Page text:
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  • Writer's pictureAndrew Comiskey

Dignify and Deploy 16: Equipping Young Saints 1

‘Don’t be afraid to be saints! This is the liberty for which Christ has set us free…Dear young people, be won by Him!’ St. John Paul II

God created Karol Wojtyla to be the greatest youth leader ever. He was a solid artful guy won over by Christ and Church as a young man; his faith developed under the fire of Nazi then Soviet oppression. He understood freedom-in-Christ at a profound and far-reaching level. As pope, he amplified that freedom for young people around the world.

Faith under fire—John Paul lived that truth and articulated it with an actor’s panache and accessibility. He did so in youth gatherings around the globe throughout his papacy. These ‘World Youth Days’ may be his greatest legacy. The clarion call for youth to become heroic in Christ envisioned multiple millions, literally. The Philippine gathering of 7 million broke the world record for persons gathered in one place ever. He gave the party; youth came.

Rather than dumb down Christianity into ‘sin management’, John Paul majored on identity and destiny. He understood the indignities trying to take down youth; he summoned them to be truer, more authentic, freer than any worldly counterfeit. How? Through the One who gave all to gain them!

Drawing upon the core values he had lived and conceptualized, John Paul gave youth a bracing challenge to counter the culture of death by fighting for the lives of others. We must know our own dignity, underscores John Paul. Yet we can only integrate that dignity by advocating for the dignity of others. ‘This is not the time to be ashamed of the Gospel,’ he declared in ’93 to Denver’s biggest crowd ever. ‘Challenge what tries to crush life to the full like the first apostles who preached Christ to every town and city…now it is your turn: preach it from the rooftops!’

Freedom to know and declare Christ. Feeding the hungry. Caring for exiles. Loving others chastely. Fighting for the unborn. By appealing to the fullness that Jesus offers the surrendered, John Paul overrides the ‘victim-speak’ that now drives a generation. He called youth to make history by aspiring to moral heroism. To South American youth caught between communism and military dictators, he preached: ‘History is written not only by what happens outside of us--it is written first on the inside, in human consciences, through moral defeats and victories.’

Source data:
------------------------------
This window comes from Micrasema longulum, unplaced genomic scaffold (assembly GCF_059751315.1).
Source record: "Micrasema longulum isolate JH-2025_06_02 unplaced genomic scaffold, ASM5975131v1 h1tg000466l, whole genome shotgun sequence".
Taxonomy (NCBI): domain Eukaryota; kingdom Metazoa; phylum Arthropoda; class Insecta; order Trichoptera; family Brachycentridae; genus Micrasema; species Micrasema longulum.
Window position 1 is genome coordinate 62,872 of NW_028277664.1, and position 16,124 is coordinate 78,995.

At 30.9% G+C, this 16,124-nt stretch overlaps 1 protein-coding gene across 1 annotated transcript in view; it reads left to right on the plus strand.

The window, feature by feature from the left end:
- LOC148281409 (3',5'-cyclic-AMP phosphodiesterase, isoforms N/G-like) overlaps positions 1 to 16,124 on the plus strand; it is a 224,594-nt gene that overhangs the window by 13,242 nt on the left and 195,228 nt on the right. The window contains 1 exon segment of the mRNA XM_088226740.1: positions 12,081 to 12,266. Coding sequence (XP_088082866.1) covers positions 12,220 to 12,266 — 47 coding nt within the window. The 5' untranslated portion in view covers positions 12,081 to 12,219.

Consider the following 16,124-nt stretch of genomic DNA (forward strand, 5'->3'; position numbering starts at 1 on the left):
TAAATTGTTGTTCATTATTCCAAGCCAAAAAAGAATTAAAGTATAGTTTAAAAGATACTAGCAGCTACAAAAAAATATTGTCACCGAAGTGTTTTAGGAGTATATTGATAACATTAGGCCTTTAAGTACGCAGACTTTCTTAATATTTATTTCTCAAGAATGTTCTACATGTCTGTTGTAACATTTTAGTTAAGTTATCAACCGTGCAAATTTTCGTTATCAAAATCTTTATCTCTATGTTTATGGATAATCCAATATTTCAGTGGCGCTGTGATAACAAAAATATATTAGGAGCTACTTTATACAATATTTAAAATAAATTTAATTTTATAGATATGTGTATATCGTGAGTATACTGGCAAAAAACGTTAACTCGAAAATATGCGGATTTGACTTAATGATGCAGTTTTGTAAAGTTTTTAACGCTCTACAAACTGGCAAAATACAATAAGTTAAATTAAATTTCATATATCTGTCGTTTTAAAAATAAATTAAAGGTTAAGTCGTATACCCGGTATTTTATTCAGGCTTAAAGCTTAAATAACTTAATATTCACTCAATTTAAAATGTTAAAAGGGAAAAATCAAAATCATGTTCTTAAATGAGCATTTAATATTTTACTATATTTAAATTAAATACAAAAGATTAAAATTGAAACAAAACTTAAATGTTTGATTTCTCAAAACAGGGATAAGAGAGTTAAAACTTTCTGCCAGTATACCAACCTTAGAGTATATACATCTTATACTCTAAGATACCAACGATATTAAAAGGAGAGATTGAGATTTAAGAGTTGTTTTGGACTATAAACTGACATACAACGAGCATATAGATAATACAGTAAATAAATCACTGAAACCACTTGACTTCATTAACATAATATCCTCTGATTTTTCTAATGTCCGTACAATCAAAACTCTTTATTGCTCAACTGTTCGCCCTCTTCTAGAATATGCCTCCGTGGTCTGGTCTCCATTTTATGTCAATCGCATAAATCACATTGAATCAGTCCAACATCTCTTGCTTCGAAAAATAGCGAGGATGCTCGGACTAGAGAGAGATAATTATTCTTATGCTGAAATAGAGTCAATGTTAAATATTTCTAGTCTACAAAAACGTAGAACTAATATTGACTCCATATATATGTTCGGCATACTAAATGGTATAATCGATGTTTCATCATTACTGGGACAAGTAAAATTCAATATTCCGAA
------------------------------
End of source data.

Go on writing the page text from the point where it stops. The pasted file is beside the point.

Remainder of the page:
His point: we are made for more, and capable of achieving more through Christ Jesus, one conviction, one hard choice, two steps back then three forwards, at a time. For John Paul: ‘Yes’ to Him—the fullness of God in humanity--is the threshold of freedom and dignity for all.

‘If you are what you should be, you will set the world ablaze!’ John Paul’s closing line of Rome’s World Youth Day, the biggest pilgrimage (2 million youth) in European history, 2000.

“Help us God to arise into a greater vision of our destiny and to train others to do the same. Work deeply in us the truth that our dignity hinges upon dignifying others. Strengthen us in weakness to try again—harder, stronger, more lovingly and more inclined toward the other. Re-envision how we envision our young.

Come Holy Spirit, liberate what is true and beautiful from what debases us. May we not settle but aspire to the dignity of our sexual humanity. May we grow into ‘mature expressions of the gift’ by helping others do the same. Deployed to dignify, we ‘harness the John force.’”


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